Monday, December 10, 2007

House Whine

There ought to be a website called BoreYouTube, reserved for items like this video of the hearings held last week by Congressman Henry Waxman to explore conflicts of interest in the world of executive compensation consulting. Having made it through the opening statements before dozing off, we remain convinced this is a non-scandal -- not because we believe the Towers Perrins of the world are truly objective, but because the term “independent compensation consultant” has long been on Proxyland's oxymoron list.

As we’ve argued here before, the parallel Mr. Waxman draws between independent compensation consultants and independent auditors is rather weak, in the absence of some regime that makes consultants legally accountable to shareholders, the SEC, or anyone else. Also, companies don't have to use compensation consultants, which makes these folks less like auditors and more like hair stylists, hired to make their clients look and feel good. (The hair stylist bit is our attempt to avoid repeating our friend Charles Munger’s comparison of compensation consultants to a different service profession.)

The Waxman Theory – that consultants who perform other lucrative jobs for the CEO won't give objective compensation advice – makes sense, but we believe Mr. Waxman is digging into a side dish while neglecting the main course. Consultants’ conflicts, like mashed potatoes, are easy to munch on, but Waxman should grab his knife and saw into the gristly steak of director independence. (If we had an editor, he or she would surely have axed this lame metaphor, but we’re sticking with it.)

If the directors who make up compensation committees truly had an independent mindset, they would (1) make absolutely clear to consultants that independent directors, not management, are the boss of them (2) insist consultants be paid only from a separate and generous compensation committee budget, and (3) employ a network of secret caddy-informants in case the CEO tries to tee off with anyone from the consulting firm.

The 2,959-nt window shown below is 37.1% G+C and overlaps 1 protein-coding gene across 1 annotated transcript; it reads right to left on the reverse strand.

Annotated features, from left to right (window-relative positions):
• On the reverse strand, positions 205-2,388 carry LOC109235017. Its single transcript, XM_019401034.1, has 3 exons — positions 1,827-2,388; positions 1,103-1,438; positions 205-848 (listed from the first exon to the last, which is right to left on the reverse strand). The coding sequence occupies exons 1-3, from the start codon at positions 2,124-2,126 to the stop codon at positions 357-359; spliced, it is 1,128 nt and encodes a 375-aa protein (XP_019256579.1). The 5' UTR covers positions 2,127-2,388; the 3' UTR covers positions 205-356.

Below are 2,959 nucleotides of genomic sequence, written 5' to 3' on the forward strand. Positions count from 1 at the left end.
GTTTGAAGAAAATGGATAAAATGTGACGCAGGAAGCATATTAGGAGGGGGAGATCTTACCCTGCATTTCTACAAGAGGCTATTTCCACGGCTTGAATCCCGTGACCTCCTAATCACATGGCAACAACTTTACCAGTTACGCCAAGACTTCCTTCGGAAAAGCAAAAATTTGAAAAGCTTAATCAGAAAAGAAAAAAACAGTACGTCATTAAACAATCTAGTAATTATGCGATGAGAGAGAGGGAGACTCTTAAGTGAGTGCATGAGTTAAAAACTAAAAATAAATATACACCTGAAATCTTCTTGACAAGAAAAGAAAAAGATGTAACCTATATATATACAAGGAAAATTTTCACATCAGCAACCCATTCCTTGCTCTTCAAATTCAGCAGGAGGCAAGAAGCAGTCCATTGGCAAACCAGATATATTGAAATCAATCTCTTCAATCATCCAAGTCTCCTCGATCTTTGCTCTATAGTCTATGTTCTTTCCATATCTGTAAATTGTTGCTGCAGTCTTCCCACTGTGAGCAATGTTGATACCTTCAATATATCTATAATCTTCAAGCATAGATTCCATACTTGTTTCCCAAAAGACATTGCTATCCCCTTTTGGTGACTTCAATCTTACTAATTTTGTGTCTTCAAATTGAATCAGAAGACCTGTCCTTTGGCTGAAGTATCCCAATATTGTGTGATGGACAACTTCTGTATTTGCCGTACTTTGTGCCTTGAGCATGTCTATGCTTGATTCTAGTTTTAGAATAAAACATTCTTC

Loading proxy statements with disclosure about compensation consultant conflicts would merely assign to investors another watchdog job that directors ought to be doing themselves. And we all have better things to do, like finally getting around to watching the famous “I Feel Pretty” video that shows a lovefest among John Edwards, his hair stylist, and his hair.

1 comment:

David Harper said...

Hi Wendy,

I was a comp consultant for eight years. I agree with all of this. Hair stylists? Exactly. This conflict is implicit but very real. Historically, compensation consultants *really* worked for managers (we'd meet with managers, confer with top HR who reported to Sr. management). The presentation to BOD was, is still in many cases, a sort of afterthought rubber stamp. Waxman is barking up the wrong tree, nothing to do with other services. Most comp consultants are quite conflicted without providing any other services; as hair stylists they want to appease management.

Got to lay this, as you say, at the feet of Comp Committee members. They are the only ones structurally capable of objectivity. But you know, the truth is that Comp Consultants who report to Directors are a recent innovation...